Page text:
The World Association of Newspapers (WAN-IFRA) two-day press freedom mission to the UK concluded with a warning that changes to press regulation and Government “intimidation” of The Guardian were sending a “negative message to the international community”.
The final communiqué from WAN-IFRA again failed to mention the 61 UK journalists arrested since April 2011.
One of the 22 arrested Sun journalists, online news editor Vince Soodin who has been charged under Operation Elveden, wrote to WAN-IFRA to express his concern that the body was apparently not looking at the issue of journalist arrests as part of its mission.
Many journalists have been arrested in dawn raids and spent more than a year on police bail only to have the charges against them dropped.
In response to Soodin’s inquiry, deputy chief executive of WAN-IFRA Larry Kilman said: “We are very concerned about the charges and the arrests and have included our concerns about them in our protests to the Government and even in a letter to the Queen.
“Our mission does not exist in a vacuum and isn't a one-off exercise – it is part of a larger campaign to try to help protect press freedom in the United Kingdom. It is unfortunate that a global organisation like ours, which has defended and promoted press freedom for 65 years, now has to turn its attention to a country with established democracy and press freedom traditions. It isn't something that can be taken for granted and, as recent events illustrate, it is clearly eroding.”
WAN-IFRA chief executive Vince Peyegne said in a statement: “Our visit has been unanimously welcomed as a timely and much needed initiative at a moment of great uncertainty for the future of the British press.
“Our mission confirmed differences of opinion in terms of how the introduction of legislation governing the press will impact press freedom. It highlighted serious concerns regarding the independence from political involvement in that process, and how implementation of the legislation that underpins the Royal Charter could potentially be abused to restrict a free press both here in the UK and abroad.”
WAN-IFRA said that “of particular concern to the mission was the British Government’s reaction to the Guardian newspaper’s reporting of National Security Agency leaks provided by Edward Snowden”.
The delegation expressed “solidarity” with the position of Guardian editor Alan Rusbridger and reiterated their support for the Guardian’s publication of an issue that is clearly of great public interest – not just for the UK but worldwide.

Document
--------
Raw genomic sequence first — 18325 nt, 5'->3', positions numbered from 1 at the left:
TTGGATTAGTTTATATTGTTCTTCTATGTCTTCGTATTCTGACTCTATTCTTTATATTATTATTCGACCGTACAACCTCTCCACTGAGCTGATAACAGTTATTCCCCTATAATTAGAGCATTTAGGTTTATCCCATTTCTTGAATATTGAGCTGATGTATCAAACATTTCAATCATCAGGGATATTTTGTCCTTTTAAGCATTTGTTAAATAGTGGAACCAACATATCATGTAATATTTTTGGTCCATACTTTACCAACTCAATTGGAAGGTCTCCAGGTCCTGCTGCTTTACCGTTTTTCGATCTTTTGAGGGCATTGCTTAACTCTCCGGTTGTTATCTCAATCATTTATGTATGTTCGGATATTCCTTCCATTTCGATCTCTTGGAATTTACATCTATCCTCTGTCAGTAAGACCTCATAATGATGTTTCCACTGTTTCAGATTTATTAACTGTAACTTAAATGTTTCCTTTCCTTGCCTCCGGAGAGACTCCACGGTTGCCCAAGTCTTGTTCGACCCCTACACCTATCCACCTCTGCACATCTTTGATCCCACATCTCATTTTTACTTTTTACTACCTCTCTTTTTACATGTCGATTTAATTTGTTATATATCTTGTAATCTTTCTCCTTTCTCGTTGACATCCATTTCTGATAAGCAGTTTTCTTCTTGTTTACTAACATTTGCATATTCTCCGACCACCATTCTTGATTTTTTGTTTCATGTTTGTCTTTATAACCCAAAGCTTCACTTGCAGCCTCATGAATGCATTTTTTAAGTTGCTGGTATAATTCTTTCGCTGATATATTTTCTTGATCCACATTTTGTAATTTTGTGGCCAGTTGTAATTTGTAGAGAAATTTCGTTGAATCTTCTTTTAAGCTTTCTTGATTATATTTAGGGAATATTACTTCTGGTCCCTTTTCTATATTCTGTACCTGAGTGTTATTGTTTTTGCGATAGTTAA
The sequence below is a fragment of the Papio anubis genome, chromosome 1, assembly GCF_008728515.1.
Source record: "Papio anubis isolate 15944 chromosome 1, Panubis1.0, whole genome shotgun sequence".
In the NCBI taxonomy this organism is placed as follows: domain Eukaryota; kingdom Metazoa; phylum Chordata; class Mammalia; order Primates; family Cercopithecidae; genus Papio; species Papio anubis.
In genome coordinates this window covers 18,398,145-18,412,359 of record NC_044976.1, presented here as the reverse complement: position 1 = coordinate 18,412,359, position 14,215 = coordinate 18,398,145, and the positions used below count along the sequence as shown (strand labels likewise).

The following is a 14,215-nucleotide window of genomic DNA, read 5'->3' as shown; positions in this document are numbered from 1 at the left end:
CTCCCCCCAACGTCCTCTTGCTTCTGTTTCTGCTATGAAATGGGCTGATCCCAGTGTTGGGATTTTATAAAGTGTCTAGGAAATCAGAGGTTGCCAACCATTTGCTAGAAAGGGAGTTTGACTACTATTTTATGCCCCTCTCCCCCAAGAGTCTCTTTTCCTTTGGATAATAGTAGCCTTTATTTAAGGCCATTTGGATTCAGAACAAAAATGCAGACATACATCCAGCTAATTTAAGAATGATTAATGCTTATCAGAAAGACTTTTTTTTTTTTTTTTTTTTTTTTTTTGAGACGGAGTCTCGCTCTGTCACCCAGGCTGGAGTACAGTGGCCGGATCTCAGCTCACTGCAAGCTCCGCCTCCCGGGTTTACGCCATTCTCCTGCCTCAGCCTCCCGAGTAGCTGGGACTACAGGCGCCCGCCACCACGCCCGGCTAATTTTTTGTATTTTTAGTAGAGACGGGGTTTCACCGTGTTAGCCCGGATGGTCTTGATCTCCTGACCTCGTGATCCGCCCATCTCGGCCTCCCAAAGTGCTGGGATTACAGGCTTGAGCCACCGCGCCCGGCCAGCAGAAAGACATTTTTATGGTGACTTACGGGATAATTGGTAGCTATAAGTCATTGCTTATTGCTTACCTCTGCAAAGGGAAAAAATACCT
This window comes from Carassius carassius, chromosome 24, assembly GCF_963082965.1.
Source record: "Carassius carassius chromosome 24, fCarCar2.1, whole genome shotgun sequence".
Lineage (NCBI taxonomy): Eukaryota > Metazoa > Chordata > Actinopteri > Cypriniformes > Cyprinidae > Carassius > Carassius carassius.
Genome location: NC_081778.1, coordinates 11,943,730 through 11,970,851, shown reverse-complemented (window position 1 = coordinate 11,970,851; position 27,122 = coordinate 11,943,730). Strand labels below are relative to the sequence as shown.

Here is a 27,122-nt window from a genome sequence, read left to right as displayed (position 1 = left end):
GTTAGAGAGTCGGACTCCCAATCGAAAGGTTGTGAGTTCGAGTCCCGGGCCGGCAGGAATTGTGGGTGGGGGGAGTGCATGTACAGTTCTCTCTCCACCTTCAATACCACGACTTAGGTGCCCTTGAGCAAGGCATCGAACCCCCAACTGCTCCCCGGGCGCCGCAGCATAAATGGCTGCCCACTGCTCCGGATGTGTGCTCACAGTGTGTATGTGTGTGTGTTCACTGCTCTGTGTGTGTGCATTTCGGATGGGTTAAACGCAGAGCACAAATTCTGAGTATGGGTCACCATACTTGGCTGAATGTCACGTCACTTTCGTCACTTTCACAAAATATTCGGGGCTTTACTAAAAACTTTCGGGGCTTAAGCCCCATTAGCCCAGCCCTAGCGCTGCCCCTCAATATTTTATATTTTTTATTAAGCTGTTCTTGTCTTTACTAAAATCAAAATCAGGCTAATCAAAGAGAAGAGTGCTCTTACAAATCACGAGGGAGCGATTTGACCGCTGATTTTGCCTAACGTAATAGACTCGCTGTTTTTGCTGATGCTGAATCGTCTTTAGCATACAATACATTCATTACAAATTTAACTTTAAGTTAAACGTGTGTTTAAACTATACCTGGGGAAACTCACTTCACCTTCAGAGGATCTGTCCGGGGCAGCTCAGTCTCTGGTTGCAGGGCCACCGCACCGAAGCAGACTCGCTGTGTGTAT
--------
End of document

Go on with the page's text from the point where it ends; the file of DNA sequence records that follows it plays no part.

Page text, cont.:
This contrasts with the position of some UK editors, including Paul Dacre of the Daily Mail, who have condemned The Guardian over its exposure of surveillance techniques for allegedly putting British lives at risk.
On press regulation, WAN-IFRA said in its statement: “…general confusion surrounding changes to the self-regulation system for the press in the United Kingdom, coupled with the government’s chilling intimidation of the Guardian, is sending a negative message to the international community.
“That foreign governments may cite the current British example when reforming their own regulatory processes, as well as the inspiration they may take in how to treat investigative journalism, remain of particular concern and risks causing serious repercussions worldwide.
The mission, which took place on Thursday and Friday last week, met:
- Secretary of State for Culture, Media and Sport Maria Miller MP
- John Whittingdale MP, Chairman of the Culture, Media and Sport Select Committee
- Leading human rights lawyer Lord Lester
- Guardian editor Alan Rusbridger
- The Independent newspaper group
- Telegraph Media Group
- Associated Newspapers
- The Newspaper Society
- The Newspaper Publishers Association
- The Society of Editors
- The Commonwealth Press Union Media Trust
- The Press Complaints Commission
- Article 19
- Index On Censorship
- English PEN
- Hacked Off group
- Leading academics and media commentators.
A report detailing the mission’s findings will be published in February.
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